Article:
How We Helped Our Son With Autism Attend a Birthday Party

Typically it’s not a hard sell to get a 7-year-old to go to a birthday party with their friends. Unfortunately that’s not always the case when said 7-year-old is on the autism spectrum.

This is further exasperated when the aforementioned party is a play and may involve costumes (or, as my son would put it, “mascots”). For years we’ve had to be creative with sporting events, amusement parks and other venues where some person dressed as a cartoon character may invade my oldest son’s personal space and send him into anxiety and terror.

Some may look at this as a problem.

What we’ve come to realize, however, is that after countless bouts of arguments, tantrums and fits of rage there can be a way. It just takes a little coercing.

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First off: What works for us is when we don’t let him pull the “leave me home with Mommy/Daddy/Grandma” card. He has to know this is an obligation. We explain that we’ve already made a commitment to be there and that it would be socially irresponsible to cancel at the last minute. This gives us an opportunity to teach him a little about social norms as well. We don’t overload him, though. We explain that he can stay in the lobby or towards that back and that he doesn’t have to be where the action is. This at least gets us in the door and eases the transition.

Once inside, we ease him into the activities. By showing up early, we can take a look around and see that it isn’t so scary. We talk to the staff and see if we can get a feel for the environment. We maybe take a staff member aside and explain our child’s developmental needs so they’ll be more attentive.

Finally, once he’s comfortable with his surroundings, we step aside and let him get in his element. That’s when we expect to see some fantastic achievements. Getting him out of his comfort zone will lead to his ability to engage with others and develop his skills and talents beyond his or our expectations.

This post originally appeared on resurgencewebdesign.


10 Insightful Memoirs About What It’s Like to Have Autism

If you or a loved one has autism, you know that sometimes the only people who understand what you’re going through are others going through similar experiences.

Here are 10 memoirs about autism written by people who have been there. The list includes some titles our readers recommended, along with a few of our own selections.

Born on a Blue Day Born on a Blue Day: Inside the Extraordinary Mind of an Autistic Savant by Daniel Tammet

Tammet has savant syndrome, an extremely rare condition in which people with autism also have mind-blowing intellectual capabilities. Rather than interpreting numbers as simple values, the way the average mind does, Tammet sees them as colors, shapes and textures. This helps him achieve amazing feats, such as calculating the day of the week on which someone was born based on the birth year and memorizing more than 20,000 digits of Pi. Tammet takes readers on a fascinating journey of his own mind in this moving account of all the colors and textures that comprise his world.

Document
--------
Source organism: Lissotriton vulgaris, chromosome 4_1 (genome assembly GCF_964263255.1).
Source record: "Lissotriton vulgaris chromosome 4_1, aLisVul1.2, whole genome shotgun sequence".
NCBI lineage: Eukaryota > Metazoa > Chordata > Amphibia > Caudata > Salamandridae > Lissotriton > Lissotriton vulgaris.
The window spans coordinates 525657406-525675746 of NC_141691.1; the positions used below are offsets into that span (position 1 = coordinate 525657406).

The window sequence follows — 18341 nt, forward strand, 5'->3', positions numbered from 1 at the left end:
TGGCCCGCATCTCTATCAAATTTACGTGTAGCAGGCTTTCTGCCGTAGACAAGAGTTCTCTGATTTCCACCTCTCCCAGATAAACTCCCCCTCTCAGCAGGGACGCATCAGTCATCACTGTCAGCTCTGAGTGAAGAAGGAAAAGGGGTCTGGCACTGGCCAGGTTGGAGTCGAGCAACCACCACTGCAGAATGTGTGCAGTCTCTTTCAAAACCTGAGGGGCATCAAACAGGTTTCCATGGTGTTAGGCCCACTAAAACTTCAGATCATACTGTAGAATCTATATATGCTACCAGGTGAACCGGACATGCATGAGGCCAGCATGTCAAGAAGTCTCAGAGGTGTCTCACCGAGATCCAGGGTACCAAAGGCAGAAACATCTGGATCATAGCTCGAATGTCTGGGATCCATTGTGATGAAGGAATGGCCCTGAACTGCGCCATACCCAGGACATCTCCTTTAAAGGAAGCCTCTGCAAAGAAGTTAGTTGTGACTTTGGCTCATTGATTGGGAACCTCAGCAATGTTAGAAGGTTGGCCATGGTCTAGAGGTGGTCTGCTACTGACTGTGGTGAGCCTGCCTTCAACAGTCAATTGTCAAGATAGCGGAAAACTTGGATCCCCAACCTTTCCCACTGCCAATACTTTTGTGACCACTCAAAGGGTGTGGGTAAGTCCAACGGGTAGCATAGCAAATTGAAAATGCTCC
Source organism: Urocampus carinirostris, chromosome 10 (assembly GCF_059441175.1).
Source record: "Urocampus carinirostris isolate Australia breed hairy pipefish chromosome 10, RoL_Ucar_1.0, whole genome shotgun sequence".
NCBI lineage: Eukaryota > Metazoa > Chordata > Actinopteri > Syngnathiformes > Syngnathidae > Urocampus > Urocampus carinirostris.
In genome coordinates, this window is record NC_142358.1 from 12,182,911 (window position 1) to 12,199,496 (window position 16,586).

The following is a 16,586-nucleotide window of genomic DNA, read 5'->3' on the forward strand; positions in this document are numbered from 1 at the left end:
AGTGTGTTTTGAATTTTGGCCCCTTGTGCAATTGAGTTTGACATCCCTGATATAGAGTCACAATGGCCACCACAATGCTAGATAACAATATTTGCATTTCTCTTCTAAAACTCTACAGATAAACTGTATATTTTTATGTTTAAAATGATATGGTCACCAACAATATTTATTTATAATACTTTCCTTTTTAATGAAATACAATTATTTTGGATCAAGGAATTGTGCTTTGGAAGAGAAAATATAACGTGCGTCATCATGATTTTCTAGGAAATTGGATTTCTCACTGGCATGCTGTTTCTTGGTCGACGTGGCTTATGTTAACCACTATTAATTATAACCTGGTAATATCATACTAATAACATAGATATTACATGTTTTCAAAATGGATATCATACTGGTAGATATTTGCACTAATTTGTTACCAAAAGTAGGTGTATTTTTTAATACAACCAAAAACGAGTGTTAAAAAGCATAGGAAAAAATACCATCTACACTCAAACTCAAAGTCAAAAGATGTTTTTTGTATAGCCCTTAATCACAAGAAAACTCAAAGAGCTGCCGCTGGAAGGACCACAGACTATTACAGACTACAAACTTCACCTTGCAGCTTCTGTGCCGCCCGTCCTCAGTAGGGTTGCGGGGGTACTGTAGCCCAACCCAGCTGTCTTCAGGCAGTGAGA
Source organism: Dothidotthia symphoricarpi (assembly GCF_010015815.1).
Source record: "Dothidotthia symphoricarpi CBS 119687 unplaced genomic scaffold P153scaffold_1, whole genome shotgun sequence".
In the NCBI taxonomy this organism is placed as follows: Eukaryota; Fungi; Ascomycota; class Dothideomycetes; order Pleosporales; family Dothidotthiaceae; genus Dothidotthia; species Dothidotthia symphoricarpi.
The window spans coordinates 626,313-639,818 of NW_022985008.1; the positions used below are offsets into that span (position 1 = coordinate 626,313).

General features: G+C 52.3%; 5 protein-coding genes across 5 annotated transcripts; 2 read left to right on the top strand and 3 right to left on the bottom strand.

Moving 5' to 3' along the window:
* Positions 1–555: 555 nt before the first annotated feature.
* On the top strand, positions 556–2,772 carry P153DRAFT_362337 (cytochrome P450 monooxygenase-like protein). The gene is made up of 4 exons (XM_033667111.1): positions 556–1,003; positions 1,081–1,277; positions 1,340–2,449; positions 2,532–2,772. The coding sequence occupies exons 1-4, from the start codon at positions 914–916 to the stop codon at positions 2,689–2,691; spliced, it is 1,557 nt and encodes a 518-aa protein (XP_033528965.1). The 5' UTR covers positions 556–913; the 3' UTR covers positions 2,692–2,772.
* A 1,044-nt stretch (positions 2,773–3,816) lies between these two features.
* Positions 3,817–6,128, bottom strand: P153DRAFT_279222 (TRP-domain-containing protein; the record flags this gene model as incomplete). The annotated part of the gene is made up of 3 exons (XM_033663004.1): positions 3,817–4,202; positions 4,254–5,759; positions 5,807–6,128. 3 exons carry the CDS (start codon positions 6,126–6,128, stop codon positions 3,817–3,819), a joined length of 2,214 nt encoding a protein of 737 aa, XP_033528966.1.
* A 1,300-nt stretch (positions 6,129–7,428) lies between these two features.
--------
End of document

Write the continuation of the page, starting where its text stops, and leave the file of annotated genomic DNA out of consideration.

The Reason I Jump The Reason I Jump: The Inner Voice of a 13-Year-Old Boy With Autism by Naoki Higashida

Higashida was nonverbal and just 13 years old when he wrote this series of explanations about living with autism, using a Japanese alphabet grid to compose his words. The Reason I Jump is comprised of short essays, each of which begins with a common question he faces about autism, like “Why do people with autism talk so loudly and weirdly?” or “Why do you ask the same questions over and over?”

Look Me in the Eye Look Me in the Eye: My Life With Asperger’s by John Elder Robison

Growing up in the 1960s, before a name for his diagnosis existed, Robison always struggled to fit in and never understood why. In Look Me in the Eye, Robison chronicles how he acclimated to a world he didn’t understand, from surviving an abusive childhood to dropping out of school to working on Pink Floyd’s sound team to eventually starting his own business — all before he was finally diagnosed with autism in 1996.

Thinking in Pictures Thinking in Pictures: My Life With Autism by Temple Grandin

One of the best-known writers and speakers with autism, Grandin, an animal scientist, explains how her autism enables her perspective as a scientist and how she’s learned to utilize that perspective to revolutionize the way livestock is treated in the U.S.



The Journal of Best Practices The Journal of Best Practices: A Memoir of Marriage, Asperger Syndrome, and One Man’s Quest to Be a Better Husband by David Finch

Five years into a marriage accentuated with quirks and peculiar routines, Finch was diagnosed with autism. Though he and his wife finally have an explanation for his behavior, it doesn’t make life too much easier. Finch realizes that if his marriage is going to be successful, he needs to be a better husband. In In The Journal of Best Practices, he describes with humor and love how he improved his marriage, one hard-earned realization at a time.

Following Ezra Following Ezra: What One Father Learned About Gumby, Otters, Autism, and Love From His Extraordinary Son by Tom Fields-Meyer